Reversing an election outcome in 2011, nearly 90 percent of eligible flight attendants at Virgin America voted, 430-307, for representation by the Transport Workers Union (TWU). The National Mediation Board (NMB) is expected to certify the TWU as the group’s bargaining agent. The flight attendants are the first work group at the San Francisco-based low cost carrier to vote for a union.
More than 100 employees at the Tukwila, Wash.-based Jorgensen Forge Corporation have voted to join the International Association of Machinists and Aerospace Workers (IAM). The workers, who voted in favor of representation by a 3-2 margin, initiated the organizational efforts by contacting the union out of concerns over pay, health care benefits, and the lack of grievance procedures.
Minnesota home health care workers have voted to be represented by the Service Employees International Union (SEIU) Healthcare Minnesota, which will now represent nearly 27,000 workers in the state. After collecting more than 9,000 authorization cards seeking to have the union designated as the home care providers’ exclusive bargaining representative, the SEIU petitioned for recognition and a secret ballot election was launched. Despite the number of authorization cards, the mail-in vote only resulted in a voter turnout of 6,000 home health care workers, more than 3,500 of which voted in favor of representation. The vote came after the United States District Court for the District of Minnesota denied as premature a motion for preliminary injunction from nine home care provider plaintiffs seeking to halt the election. In the wake of the election, the home care providers will likely reassert the argument that Minnesota’s Individual Providers of Direct Support Services Representation Act, which allowed the state-subsidized home care workers to unionize under Minnesota’s Public Employment Labor Relations Act, was unconstitutional.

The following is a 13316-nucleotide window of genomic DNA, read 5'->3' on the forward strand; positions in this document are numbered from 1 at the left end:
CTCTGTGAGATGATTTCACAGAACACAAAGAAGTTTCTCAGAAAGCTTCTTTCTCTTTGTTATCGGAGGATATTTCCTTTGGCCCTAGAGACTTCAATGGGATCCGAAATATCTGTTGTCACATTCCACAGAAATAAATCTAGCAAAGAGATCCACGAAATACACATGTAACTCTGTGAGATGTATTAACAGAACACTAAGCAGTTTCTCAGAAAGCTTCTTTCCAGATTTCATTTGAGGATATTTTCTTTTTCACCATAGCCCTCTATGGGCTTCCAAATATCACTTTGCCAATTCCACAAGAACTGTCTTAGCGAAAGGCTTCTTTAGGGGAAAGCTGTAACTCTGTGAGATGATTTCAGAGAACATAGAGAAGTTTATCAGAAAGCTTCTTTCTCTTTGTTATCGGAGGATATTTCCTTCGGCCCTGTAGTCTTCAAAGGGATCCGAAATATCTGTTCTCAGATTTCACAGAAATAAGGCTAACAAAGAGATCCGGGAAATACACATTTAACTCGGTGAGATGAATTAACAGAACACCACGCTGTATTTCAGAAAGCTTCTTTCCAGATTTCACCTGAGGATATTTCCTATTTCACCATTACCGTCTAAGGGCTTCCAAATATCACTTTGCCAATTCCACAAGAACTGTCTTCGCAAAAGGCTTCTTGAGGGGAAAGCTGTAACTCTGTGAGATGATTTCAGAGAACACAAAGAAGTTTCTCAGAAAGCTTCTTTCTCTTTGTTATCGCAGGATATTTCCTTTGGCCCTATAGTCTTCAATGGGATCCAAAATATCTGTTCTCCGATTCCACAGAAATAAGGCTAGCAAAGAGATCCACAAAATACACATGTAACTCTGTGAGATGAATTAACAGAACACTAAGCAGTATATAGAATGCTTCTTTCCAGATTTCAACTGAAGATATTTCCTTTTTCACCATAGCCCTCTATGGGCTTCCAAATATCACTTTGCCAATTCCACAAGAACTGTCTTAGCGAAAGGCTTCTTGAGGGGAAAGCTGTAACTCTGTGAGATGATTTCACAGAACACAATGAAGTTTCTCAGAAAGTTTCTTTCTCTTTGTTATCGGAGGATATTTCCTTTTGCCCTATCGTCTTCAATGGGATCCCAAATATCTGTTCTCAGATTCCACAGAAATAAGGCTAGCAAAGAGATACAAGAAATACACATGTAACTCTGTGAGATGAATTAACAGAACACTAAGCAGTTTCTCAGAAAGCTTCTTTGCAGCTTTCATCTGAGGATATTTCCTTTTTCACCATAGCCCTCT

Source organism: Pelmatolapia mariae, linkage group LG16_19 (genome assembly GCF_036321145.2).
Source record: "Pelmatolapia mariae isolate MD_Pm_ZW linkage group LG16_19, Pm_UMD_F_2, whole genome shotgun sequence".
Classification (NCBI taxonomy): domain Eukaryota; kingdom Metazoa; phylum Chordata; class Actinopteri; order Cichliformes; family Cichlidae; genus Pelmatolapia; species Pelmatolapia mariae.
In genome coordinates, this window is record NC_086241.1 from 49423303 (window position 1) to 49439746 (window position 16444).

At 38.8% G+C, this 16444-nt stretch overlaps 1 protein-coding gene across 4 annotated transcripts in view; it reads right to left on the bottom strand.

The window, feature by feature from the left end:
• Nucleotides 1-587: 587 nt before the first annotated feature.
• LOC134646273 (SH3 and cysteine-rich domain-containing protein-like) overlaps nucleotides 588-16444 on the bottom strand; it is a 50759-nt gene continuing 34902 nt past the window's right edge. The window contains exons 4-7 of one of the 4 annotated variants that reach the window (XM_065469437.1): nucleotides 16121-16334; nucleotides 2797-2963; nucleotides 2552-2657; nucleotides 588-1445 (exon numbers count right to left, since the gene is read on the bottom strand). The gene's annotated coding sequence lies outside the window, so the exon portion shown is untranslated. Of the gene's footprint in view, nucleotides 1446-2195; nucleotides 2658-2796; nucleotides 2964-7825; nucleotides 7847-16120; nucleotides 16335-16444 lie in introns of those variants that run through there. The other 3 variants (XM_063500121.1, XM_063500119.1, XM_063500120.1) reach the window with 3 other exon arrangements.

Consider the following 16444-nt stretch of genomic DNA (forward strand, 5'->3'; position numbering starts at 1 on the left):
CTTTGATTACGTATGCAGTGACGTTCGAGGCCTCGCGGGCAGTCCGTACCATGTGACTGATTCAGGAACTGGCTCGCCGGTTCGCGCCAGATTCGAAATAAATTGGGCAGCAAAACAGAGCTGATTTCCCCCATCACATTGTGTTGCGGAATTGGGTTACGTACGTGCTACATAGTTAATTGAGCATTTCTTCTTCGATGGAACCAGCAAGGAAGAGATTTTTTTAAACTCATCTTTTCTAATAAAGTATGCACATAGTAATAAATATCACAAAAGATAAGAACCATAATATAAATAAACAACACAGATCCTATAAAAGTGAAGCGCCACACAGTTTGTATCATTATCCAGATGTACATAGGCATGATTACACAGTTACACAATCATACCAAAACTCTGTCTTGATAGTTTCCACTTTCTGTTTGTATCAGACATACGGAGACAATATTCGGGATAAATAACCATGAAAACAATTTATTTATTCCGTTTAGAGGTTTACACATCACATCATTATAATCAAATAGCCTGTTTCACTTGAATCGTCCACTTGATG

Nearly 200 taxi drivers in San Francisco and 1,000 drivers in Montgomery County, Md., have voted to be represented by the AFL-CIO affiliate National Taxi Workers Alliance (NTWA). The NTWA, which represents nearly 18,000 cab drivers in New York City, does not function as a traditional union or negotiate collective bargaining agreements, as the drivers it represents work as independent contractors. The NTWA has criticized what it views as a highly exploitative taxi industry, claiming that many taxi drivers have no legal protections, often earn less than minimum wage, and are subject to high lease fees, all while facing pressure from the proliferation of competition from new ride-sharing services, such as Uber.